Megan M. Van Hecke

Creighton University, Omaha, NE, United States

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Publications (1)2.95 Total impact

  • Megan M. Van Hecke · Amy M. Treonis · Jessica R. Kaufman
    [Show abstract] [Hide abstract]
    ABSTRACT: The goal of our study was to investigate the impact of fungal endophytes in tall fescue (Festuca arundinacea) on rhizodeposition and in turn, the soil microbial community. Sand-based, aseptic microlysimeter units were constructed for the collection of rhizodeposit solutions for chemical analyses from the roots of endophyte-free (E−) and endophyte-infected (E+) tall fescue plants. E+ plants were infected with Neotyphodium coenophialum, the most common endophyte found in tall fescue. Rhizodeposit solutions collected over nine weeks from E+ grass contained more organic carbon and carbohydrates than E−. These solutions were allowed to percolate through columns of plant-free soils to assess the response of the soil microbial communities. Soils to which solutions from E+ grass were applied had significantly higher respiration rates than those receiving solutions from E− grass, suggesting that microbial activity was stimulated by changes in the rhizodeposits. Culture-based assays of the soil microbial community (plate counts and community-level physiological profiling) suggest that the basic structure of the microbial community was not affected by application of rhizodeposit solutions from E+ plants as compared to E−. Our results indicate that the presence of a fungal endophyte may enhance rhizodeposition by tall fescue and could consequently influence microbial mineralization processes in the soil. In grasslands where nutrients may be limiting, hosting a fungal endophyte has the potential to enhance plant nutrient supply indirectly via a stimulatory effect on the soil microbial biomass.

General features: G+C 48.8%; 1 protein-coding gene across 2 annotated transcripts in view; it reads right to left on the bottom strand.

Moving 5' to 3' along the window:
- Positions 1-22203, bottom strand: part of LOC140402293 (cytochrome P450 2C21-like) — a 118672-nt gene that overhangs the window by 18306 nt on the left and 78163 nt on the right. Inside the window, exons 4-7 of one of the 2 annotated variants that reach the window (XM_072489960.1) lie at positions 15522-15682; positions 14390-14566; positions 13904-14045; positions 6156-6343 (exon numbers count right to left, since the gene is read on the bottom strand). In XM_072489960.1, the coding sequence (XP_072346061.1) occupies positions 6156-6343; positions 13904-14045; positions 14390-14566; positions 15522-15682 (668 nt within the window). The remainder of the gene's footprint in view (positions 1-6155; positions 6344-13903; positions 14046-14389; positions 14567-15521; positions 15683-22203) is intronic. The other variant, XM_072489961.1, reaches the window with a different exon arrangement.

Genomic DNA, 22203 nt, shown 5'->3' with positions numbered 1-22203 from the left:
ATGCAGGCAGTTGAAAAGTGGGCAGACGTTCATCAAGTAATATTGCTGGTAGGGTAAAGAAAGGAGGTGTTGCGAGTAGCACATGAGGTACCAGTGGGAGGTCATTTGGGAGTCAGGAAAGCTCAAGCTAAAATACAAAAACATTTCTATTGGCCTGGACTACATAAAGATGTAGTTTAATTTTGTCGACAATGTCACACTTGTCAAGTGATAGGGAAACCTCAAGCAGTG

No preview · Article · Aug 2005 · Plant and Soil

Publication Stats

36 Citations
2.95 Total Impact Points

Top Journals


  • 2005
    • Creighton University
      • Department of Biology
      Omaha, NE, United States